Good Samaritan San Jose nurses demand change in management of women’s services department
RNs in labor and delivery, antepartum, and mother-baby services vote unanimously they have “no confidence” in department director due to dangerous working conditions
Registered nurses at HCA’s Good Samaritan Hospital in San Jose will hold a public action Wednesday, Oct. 14, to demand a change in management of the Women’s Services program due to dangerous workplace conditions that jeopardize patient safety, announced California Nurses Association (CNA) today.
Unsafe working conditions are even a greater concern since May, when HCA closed the Women’s Services program at Regional Medical Center, its other HCA hospital in San Jose, shifting birthing care to Good Samaritan and putting even more San Jose women and infants at risk.
What: Good Samaritan RNs Demand Change in Women’s Services Leadership
When: Wednesday, Oct. 14, 3:30 p.m.
Where: Good Samaritan Hospital, 2425 Samaritan Dr., San Jose
The Good Samaritan RNs, who provide labor and delivery, antepartum, and mother-baby services conducted a “no confidence” vote in Stefanie Sonico, the department director, under whose direction, they said, “retention and morale have decreased and managers have been given license to use harassing and verbally violent tactics against nurses who strive to be patient advocates.”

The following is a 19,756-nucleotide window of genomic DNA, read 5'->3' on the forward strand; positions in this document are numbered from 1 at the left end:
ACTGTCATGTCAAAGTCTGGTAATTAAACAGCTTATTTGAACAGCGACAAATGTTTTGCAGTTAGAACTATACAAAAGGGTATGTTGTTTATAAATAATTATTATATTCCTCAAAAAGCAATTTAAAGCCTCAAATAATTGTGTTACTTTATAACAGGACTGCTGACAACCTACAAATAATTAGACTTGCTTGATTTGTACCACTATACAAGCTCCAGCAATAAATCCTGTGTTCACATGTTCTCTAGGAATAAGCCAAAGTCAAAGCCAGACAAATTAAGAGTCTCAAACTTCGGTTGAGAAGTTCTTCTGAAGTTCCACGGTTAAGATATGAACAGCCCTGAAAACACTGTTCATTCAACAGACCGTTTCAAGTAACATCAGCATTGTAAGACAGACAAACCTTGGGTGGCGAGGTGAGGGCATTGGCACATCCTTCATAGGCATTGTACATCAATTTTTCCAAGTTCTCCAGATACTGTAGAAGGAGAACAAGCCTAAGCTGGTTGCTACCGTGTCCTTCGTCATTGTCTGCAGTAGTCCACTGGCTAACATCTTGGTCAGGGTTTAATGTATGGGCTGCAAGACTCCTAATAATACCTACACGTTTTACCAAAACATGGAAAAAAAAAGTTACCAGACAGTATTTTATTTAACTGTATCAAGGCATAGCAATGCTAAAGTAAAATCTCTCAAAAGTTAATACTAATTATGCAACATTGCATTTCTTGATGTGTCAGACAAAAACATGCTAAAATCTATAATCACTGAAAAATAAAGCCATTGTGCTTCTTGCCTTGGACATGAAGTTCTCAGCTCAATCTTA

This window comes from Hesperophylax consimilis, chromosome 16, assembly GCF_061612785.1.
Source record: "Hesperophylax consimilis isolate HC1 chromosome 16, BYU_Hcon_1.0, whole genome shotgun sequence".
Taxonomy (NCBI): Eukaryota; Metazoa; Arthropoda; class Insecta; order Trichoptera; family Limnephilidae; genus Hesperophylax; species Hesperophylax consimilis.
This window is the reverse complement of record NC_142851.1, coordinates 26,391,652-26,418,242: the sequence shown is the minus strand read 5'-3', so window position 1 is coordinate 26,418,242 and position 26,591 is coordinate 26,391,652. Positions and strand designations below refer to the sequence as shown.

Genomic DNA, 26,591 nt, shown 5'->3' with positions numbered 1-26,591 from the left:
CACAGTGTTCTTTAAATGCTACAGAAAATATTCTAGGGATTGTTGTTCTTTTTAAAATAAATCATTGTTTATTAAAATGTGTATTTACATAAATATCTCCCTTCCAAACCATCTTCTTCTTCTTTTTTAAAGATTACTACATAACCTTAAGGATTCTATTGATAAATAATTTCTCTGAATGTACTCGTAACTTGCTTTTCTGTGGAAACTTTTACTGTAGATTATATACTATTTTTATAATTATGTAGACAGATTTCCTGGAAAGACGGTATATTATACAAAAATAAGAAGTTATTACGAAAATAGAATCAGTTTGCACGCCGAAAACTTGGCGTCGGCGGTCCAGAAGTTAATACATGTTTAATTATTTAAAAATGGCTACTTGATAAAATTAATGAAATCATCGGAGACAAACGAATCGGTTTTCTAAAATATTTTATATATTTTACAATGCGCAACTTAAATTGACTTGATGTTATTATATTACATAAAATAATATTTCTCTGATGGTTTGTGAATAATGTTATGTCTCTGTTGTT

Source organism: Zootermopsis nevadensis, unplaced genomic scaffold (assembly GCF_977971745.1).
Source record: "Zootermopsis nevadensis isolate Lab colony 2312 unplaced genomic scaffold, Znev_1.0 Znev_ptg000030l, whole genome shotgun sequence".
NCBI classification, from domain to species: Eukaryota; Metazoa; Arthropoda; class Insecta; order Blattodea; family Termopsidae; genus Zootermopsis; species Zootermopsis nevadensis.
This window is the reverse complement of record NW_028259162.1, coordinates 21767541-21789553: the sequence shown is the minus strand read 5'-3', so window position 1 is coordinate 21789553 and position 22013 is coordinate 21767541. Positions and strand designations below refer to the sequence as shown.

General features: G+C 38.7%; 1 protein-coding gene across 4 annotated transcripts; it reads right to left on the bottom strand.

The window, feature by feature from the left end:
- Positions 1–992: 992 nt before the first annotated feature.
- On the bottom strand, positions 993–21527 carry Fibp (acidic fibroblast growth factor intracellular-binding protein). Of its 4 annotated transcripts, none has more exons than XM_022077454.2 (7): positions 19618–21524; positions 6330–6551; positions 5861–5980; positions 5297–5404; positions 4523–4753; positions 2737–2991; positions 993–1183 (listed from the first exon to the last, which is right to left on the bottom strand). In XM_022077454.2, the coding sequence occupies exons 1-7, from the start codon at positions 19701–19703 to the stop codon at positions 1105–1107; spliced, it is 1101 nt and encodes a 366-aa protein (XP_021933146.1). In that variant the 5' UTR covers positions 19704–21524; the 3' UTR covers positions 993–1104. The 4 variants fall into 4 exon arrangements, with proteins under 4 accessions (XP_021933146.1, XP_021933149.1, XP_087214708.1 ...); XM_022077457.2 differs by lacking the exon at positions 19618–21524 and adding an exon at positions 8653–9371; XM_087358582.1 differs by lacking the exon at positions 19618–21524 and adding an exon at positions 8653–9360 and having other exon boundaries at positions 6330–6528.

All of the 142 nurses who voted said they have “no confidence” in Sonico; there are only 155 RNs in the department.
Under Sonico, nurses in Good Samaritan’s Women’s Services program face a hostile work environment and what the RNs say are substantial staffing shortages, which have created severely unsafe staffing.
“Since our current director took over in the Women’s Services departments in January, there has been a steady rise in punitive and harassing activity on the part of management and a refusal to listen to nurses concerns about the dangerously low staffing,” said Lori Mayer, a Labor and Delivery RN.
One of Sonico’s managers even physically threatened an RN for reporting her concerns over inadequate RN staffing for patients in the department. Another nurse was disciplined for questioning whether a mother infected with Covid-19 and her baby could be paired with a non-infected mother and baby in the same nurses’ assignment, an unsafe practice.
The nurses are also protesting the termination of two longtime RNs. To date, 134 Women’s Services RNs, physicians, and other caregivers signed a petition calling for reinstatement of the terminated RNs. The petition also demanded that the hospital rescind the unjust discipline imposed on a nurse activist leader.
“We will not accept management’s efforts to silence us from advocating for our patients, especially regarding the inadequate staffing, which is unsafe for our patients,” said Diana Rossman, Antepartum RN. “We have had good nurses leave our hospital because of the bullying tactics. We have brought these concerns to our Ethics Department and the hospital’s upper management but have not seen an improvement. It is time for a change in our management.”
The “no confidence” ballot cited Sonico’s failure to “encourage retention and a positive work environment by staffing appropriately,” and called on her to “fairly interpret hospital policies and procedures as well as hold her own managers to that same standard;” and adhere “to federal law by respecting RNs right to participate in protected, concerted activities on behalf of coworkers.”
By voting “no confidence,” the nurses said Sonico also failed to “promote honesty, integrity, and unity among Women’s Services staff by modeling behavior – and ensuring her manager’s model behavior – that discourages gossip, rumors, bullying, harassment and verbal assault, and any other unethical behavior.”